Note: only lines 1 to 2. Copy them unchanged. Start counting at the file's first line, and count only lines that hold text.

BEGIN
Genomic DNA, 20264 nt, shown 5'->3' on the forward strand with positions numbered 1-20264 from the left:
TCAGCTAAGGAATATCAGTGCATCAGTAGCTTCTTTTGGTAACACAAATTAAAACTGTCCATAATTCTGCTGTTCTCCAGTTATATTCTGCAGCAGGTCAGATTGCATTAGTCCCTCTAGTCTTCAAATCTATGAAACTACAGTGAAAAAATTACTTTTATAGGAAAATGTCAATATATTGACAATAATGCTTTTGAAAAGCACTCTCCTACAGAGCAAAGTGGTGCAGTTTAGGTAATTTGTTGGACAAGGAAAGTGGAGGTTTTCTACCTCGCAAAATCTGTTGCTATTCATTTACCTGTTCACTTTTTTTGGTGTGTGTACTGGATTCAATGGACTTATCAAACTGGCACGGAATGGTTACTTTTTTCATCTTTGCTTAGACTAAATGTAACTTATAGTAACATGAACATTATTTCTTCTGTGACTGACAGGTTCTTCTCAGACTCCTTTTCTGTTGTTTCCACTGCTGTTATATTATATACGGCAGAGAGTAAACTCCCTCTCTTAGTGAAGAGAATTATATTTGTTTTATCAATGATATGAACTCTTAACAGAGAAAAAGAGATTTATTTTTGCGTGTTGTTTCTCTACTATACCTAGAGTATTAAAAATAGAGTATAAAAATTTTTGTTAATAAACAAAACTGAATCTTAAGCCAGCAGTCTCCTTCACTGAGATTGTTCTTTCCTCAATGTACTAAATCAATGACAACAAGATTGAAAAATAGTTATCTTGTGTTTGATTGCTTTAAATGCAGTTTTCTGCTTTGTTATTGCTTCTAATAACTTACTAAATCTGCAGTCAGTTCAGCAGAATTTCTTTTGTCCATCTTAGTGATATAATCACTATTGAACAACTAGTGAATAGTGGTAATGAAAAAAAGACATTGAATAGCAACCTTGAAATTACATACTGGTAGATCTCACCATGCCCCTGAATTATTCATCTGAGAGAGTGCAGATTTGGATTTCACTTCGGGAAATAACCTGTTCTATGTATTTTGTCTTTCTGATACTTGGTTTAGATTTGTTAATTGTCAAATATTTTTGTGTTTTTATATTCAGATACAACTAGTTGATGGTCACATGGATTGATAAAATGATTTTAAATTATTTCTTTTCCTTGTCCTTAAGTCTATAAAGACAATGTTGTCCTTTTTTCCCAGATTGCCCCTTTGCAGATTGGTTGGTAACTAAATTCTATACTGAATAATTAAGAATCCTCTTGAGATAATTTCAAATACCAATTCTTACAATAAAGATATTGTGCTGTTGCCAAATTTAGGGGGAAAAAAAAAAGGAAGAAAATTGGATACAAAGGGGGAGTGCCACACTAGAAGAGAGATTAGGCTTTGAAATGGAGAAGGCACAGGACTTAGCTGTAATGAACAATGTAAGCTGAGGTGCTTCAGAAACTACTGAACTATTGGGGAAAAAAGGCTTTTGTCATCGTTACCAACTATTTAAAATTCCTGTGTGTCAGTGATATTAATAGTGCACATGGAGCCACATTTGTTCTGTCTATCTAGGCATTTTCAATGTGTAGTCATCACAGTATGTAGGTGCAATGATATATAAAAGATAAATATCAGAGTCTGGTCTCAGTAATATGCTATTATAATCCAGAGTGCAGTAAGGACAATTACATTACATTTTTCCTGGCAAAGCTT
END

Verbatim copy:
Genomic DNA, 20264 nt, shown 5'->3' on the forward strand with positions numbered 1-20264 from the left:
TCAGCTAAGGAATATCAGTGCATCAGTAGCTTCTTTTGGTAACACAAATTAAAACTGTCCATAATTCTGCTGTTCTCCAGTTATATTCTGCAGCAGGTCAGATTGCATTAGTCCCTCTAGTCTTCAAATCTATGAAACTACAGTGAAAAAATTACTTTTATAGGAAAATGTCAATATATTGACAATAATGCTTTTGAAAAGCACTCTCCTACAGAGCAAAGTGGTGCAGTTTAGGTAATTTGTTGGACAAGGAAAGTGGAGGTTTTCTACCTCGCAAAATCTGTTGCTATTCATTTACCTGTTCACTTTTTTTGGTGTGTGTACTGGATTCAATGGACTTATCAAACTGGCACGGAATGGTTACTTTTTTCATCTTTGCTTAGACTAAATGTAACTTATAGTAACATGAACATTATTTCTTCTGTGACTGACAGGTTCTTCTCAGACTCCTTTTCTGTTGTTTCCACTGCTGTTATATTATATACGGCAGAGAGTAAACTCCCTCTCTTAGTGAAGAGAATTATATTTGTTTTATCAATGATATGAACTCTTAACAGAGAAAAAGAGATTTATTTTTGCGTGTTGTTTCTCTACTATACCTAGAGTATTAAAAATAGAGTATAAAAATTTTTGTTAATAAACAAAACTGAATCTTAAGCCAGCAGTCTCCTTCACTGAGATTGTTCTTTCCTCAATGTACTAAATCAATGACAACAAGATTGAAAAATAGTTATCTTGTGTTTGATTGCTTTAAATGCAGTTTTCTGCTTTGTTATTGCTTCTAATAACTTACTAAATCTGCAGTCAGTTCAGCAGAATTTCTTTTGTCCATCTTAGTGATATAATCACTATTGAACAACTAGTGAATAGTGGTAATGAAAAAAAGACATTGAATAGCAACCTTGAAATTACATACTGGTAGATCTCACCATGCCCCTGAATTATTCATCTGAGAGAGTGCAGATTTGGATTTCACTTCGGGAAATAACCTGTTCTATGTATTTTGTCTTTCTGATACTTGGTTTAGATTTGTTAATTGTCAAATATTTTTGTGTTTTTATATTCAGATACAACTAGTTGATGGTCACATGGATTGATAAAATGATTTTAAATTATTTCTTTTCCTTGTCCTTAAGTCTATAAAGACAATGTTGTCCTTTTTTCCCAGATTGCCCCTTTGCAGATTGGTTGGTAACTAAATTCTATACTGAATAATTAAGAATCCTCTTGAGATAATTTCAAATACCAATTCTTACAATAAAGATATTGTGCTGTTGCCAAATTTAGGGGGAAAAAAAAAAGGAAGAAAATTGGATACAAAGGGGGAGTGCCACACTAGAAGAGAGATTAGGCTTTGAAATGGAGAAGGCACAGGACTTAGCTGTAATGAACAATGTAAGCTGAGGTGCTTCAGAAACTACTGAACTATTGGGGAAAAAAGGCTTTTGTCATCGTTACCAACTATTTAAAATTCCTGTGTGTCAGTGATATTAATAGTGCACATGGAGCCACATTTGTTCTGTCTATCTAGGCATTTTCAATGTGTAGTCATCACAGTATGTAGGTGCAATGATATATAAAAGATAAATATCAGAGTCTGGTCTCAGTAATATGCTATTATAATCCAGAGTGCAGTAAGGACAATTACATTACATTTTTCCTGGCAAAGCTT